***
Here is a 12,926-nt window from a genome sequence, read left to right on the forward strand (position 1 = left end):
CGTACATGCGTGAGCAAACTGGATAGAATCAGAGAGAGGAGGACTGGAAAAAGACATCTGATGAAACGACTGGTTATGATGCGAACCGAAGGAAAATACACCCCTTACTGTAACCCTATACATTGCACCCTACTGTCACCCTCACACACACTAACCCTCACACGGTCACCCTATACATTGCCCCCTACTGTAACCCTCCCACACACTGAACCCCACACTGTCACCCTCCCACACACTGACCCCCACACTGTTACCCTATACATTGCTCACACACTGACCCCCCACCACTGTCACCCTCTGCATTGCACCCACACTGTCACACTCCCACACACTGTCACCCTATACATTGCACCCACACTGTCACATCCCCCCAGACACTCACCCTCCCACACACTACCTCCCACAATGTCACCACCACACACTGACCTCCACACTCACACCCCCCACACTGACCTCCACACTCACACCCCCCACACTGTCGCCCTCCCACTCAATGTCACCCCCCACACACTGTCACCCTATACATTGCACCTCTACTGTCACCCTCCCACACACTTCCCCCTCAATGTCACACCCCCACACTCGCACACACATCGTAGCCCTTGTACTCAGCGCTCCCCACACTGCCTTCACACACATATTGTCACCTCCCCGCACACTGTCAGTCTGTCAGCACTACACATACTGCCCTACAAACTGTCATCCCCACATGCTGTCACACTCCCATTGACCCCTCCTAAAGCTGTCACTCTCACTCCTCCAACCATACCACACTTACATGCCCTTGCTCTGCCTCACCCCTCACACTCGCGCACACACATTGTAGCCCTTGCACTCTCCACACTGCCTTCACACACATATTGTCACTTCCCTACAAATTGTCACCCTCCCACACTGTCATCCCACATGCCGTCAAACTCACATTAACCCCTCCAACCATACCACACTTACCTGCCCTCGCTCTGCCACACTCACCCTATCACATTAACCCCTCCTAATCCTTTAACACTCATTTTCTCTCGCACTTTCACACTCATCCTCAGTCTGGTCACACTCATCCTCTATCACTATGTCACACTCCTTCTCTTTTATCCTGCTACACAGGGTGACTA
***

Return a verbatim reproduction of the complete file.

Here is a 12,926-nt window from a genome sequence, read left to right on the forward strand (position 1 = left end):
CGTACATGCGTGAGCAAACTGGATAGAATCAGAGAGAGGAGGACTGGAAAAAGACATCTGATGAAACGACTGGTTATGATGCGAACCGAAGGAAAATACACCCCTTACTGTAACCCTATACATTGCACCCTACTGTCACCCTCACACACACTAACCCTCACACGGTCACCCTATACATTGCCCCCTACTGTAACCCTCCCACACACTGAACCCCACACTGTCACCCTCCCACACACTGACCCCCACACTGTTACCCTATACATTGCTCACACACTGACCCCCCACCACTGTCACCCTCTGCATTGCACCCACACTGTCACACTCCCACACACTGTCACCCTATACATTGCACCCACACTGTCACATCCCCCCAGACACTCACCCTCCCACACACTACCTCCCACAATGTCACCACCACACACTGACCTCCACACTCACACCCCCCACACTGACCTCCACACTCACACCCCCCACACTGTCGCCCTCCCACTCAATGTCACCCCCCACACACTGTCACCCTATACATTGCACCTCTACTGTCACCCTCCCACACACTTCCCCCTCAATGTCACACCCCCACACTCGCACACACATCGTAGCCCTTGTACTCAGCGCTCCCCACACTGCCTTCACACACATATTGTCACCTCCCCGCACACTGTCAGTCTGTCAGCACTACACATACTGCCCTACAAACTGTCATCCCCACATGCTGTCACACTCCCATTGACCCCTCCTAAAGCTGTCACTCTCACTCCTCCAACCATACCACACTTACATGCCCTTGCTCTGCCTCACCCCTCACACTCGCGCACACACATTGTAGCCCTTGCACTCTCCACACTGCCTTCACACACATATTGTCACTTCCCTACAAATTGTCACCCTCCCACACTGTCATCCCACATGCCGTCAAACTCACATTAACCCCTCCAACCATACCACACTTACCTGCCCTCGCTCTGCCACACTCACCCTATCACATTAACCCCTCCTAATCCTTTAACACTCATTTTCTCTCGCACTTTCACACTCATCCTCAGTCTGGTCACACTCATCCTCTATCACTATGTCACACTCCTTCTCTTTTATCCTGCTACACAGGGTGACTA